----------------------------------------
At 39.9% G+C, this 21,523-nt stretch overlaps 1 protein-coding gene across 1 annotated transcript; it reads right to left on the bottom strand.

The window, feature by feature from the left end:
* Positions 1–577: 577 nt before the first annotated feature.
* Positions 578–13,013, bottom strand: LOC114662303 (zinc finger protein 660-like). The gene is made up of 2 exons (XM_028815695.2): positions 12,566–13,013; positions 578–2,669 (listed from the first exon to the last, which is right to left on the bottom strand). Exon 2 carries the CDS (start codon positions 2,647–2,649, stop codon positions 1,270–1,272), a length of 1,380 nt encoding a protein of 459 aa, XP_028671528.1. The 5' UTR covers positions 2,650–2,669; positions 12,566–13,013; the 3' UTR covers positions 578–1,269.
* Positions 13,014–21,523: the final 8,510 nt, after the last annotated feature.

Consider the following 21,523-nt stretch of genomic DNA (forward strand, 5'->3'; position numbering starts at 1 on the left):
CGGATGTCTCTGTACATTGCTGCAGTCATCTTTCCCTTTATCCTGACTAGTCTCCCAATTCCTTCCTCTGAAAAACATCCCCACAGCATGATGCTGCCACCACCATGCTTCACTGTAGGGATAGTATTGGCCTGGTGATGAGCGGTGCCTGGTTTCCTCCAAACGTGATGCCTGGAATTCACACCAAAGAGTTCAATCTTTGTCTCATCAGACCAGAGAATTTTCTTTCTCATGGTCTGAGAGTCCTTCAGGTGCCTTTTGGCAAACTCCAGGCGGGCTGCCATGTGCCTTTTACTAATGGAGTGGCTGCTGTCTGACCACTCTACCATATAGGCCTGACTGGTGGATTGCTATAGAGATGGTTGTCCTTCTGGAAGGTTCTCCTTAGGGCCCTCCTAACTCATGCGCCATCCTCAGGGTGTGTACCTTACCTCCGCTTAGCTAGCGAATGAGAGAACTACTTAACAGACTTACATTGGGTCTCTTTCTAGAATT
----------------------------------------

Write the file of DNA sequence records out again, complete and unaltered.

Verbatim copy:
At 39.9% G+C, this 21,523-nt stretch overlaps 1 protein-coding gene across 1 annotated transcript; it reads right to left on the bottom strand.

The window, feature by feature from the left end:
* Positions 1–577: 577 nt before the first annotated feature.
* Positions 578–13,013, bottom strand: LOC114662303 (zinc finger protein 660-like). The gene is made up of 2 exons (XM_028815695.2): positions 12,566–13,013; positions 578–2,669 (listed from the first exon to the last, which is right to left on the bottom strand). Exon 2 carries the CDS (start codon positions 2,647–2,649, stop codon positions 1,270–1,272), a length of 1,380 nt encoding a protein of 459 aa, XP_028671528.1. The 5' UTR covers positions 2,650–2,669; positions 12,566–13,013; the 3' UTR covers positions 578–1,269.
* Positions 13,014–21,523: the final 8,510 nt, after the last annotated feature.

Consider the following 21,523-nt stretch of genomic DNA (forward strand, 5'->3'; position numbering starts at 1 on the left):
CGGATGTCTCTGTACATTGCTGCAGTCATCTTTCCCTTTATCCTGACTAGTCTCCCAATTCCTTCCTCTGAAAAACATCCCCACAGCATGATGCTGCCACCACCATGCTTCACTGTAGGGATAGTATTGGCCTGGTGATGAGCGGTGCCTGGTTTCCTCCAAACGTGATGCCTGGAATTCACACCAAAGAGTTCAATCTTTGTCTCATCAGACCAGAGAATTTTCTTTCTCATGGTCTGAGAGTCCTTCAGGTGCCTTTTGGCAAACTCCAGGCGGGCTGCCATGTGCCTTTTACTAATGGAGTGGCTGCTGTCTGACCACTCTACCATATAGGCCTGACTGGTGGATTGCTATAGAGATGGTTGTCCTTCTGGAAGGTTCTCCTTAGGGCCCTCCTAACTCATGCGCCATCCTCAGGGTGTGTACCTTACCTCCGCTTAGCTAGCGAATGAGAGAACTACTTAACAGACTTACATTGGGTCTCTTTCTAGAATT